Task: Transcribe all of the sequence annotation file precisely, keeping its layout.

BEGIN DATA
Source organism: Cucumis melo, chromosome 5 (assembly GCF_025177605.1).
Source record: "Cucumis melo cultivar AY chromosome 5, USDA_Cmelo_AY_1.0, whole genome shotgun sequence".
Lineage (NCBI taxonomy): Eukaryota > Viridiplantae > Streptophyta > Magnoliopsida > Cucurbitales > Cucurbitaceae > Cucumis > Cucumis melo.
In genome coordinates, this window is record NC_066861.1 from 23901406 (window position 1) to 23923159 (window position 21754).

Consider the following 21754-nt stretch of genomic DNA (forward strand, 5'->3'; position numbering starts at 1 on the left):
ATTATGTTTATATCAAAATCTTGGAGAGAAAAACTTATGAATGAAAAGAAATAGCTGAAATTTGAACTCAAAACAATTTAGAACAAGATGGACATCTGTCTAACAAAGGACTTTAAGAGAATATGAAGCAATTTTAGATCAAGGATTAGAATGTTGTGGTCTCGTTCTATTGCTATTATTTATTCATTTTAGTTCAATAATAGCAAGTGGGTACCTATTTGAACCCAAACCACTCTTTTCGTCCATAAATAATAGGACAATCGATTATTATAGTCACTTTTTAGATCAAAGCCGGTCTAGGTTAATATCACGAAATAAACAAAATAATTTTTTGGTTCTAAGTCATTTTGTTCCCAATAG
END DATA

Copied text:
Source organism: Cucumis melo, chromosome 5 (assembly GCF_025177605.1).
Source record: "Cucumis melo cultivar AY chromosome 5, USDA_Cmelo_AY_1.0, whole genome shotgun sequence".
Lineage (NCBI taxonomy): Eukaryota > Viridiplantae > Streptophyta > Magnoliopsida > Cucurbitales > Cucurbitaceae > Cucumis > Cucumis melo.
In genome coordinates, this window is record NC_066861.1 from 23901406 (window position 1) to 23923159 (window position 21754).

Consider the following 21754-nt stretch of genomic DNA (forward strand, 5'->3'; position numbering starts at 1 on the left):
ATTATGTTTATATCAAAATCTTGGAGAGAAAAACTTATGAATGAAAAGAAATAGCTGAAATTTGAACTCAAAACAATTTAGAACAAGATGGACATCTGTCTAACAAAGGACTTTAAGAGAATATGAAGCAATTTTAGATCAAGGATTAGAATGTTGTGGTCTCGTTCTATTGCTATTATTTATTCATTTTAGTTCAATAATAGCAAGTGGGTACCTATTTGAACCCAAACCACTCTTTTCGTCCATAAATAATAGGACAATCGATTATTATAGTCACTTTTTAGATCAAAGCCGGTCTAGGTTAATATCACGAAATAAACAAAATAATTTTTTGGTTCTAAGTCATTTTGTTCCCAATAG